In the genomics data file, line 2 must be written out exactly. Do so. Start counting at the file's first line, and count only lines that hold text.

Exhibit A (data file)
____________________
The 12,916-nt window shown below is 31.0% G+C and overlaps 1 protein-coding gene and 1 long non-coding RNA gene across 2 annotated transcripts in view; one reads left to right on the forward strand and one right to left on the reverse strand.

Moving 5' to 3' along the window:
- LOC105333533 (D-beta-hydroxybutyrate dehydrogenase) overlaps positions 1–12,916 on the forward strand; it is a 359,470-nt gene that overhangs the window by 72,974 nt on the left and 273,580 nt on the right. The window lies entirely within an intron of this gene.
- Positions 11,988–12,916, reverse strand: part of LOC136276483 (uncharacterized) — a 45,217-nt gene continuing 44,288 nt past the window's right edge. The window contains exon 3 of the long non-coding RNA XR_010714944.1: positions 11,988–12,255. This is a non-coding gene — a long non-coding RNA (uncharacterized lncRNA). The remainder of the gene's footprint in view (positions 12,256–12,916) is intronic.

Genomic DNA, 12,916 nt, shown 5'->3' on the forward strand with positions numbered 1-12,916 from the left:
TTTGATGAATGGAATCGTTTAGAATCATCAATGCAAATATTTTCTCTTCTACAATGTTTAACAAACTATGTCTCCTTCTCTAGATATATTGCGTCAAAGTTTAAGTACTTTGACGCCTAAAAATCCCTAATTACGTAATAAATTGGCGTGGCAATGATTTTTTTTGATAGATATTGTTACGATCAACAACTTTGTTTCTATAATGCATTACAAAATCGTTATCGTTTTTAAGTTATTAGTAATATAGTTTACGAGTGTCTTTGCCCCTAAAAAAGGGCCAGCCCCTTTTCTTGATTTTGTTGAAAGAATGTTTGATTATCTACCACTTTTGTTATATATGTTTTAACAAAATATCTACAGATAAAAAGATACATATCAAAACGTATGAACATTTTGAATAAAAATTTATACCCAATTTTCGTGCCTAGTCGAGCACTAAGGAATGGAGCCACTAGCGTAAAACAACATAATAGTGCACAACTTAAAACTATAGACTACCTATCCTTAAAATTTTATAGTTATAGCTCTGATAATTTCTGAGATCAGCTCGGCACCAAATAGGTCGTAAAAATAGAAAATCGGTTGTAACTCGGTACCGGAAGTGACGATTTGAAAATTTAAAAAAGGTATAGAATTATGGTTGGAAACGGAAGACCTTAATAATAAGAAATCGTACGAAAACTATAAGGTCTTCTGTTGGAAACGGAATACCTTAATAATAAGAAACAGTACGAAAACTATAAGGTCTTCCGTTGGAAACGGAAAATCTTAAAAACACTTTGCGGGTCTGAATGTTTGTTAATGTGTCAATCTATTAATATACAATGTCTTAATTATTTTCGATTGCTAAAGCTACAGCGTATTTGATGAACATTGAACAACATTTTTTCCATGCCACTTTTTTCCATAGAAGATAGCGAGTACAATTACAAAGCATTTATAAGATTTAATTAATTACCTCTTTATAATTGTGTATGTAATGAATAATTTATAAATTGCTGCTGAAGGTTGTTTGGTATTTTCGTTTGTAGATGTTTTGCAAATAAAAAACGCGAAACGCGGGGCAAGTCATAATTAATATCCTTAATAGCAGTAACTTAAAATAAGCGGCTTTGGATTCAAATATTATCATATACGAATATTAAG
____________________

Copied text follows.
Moving 5' to 3' along the window: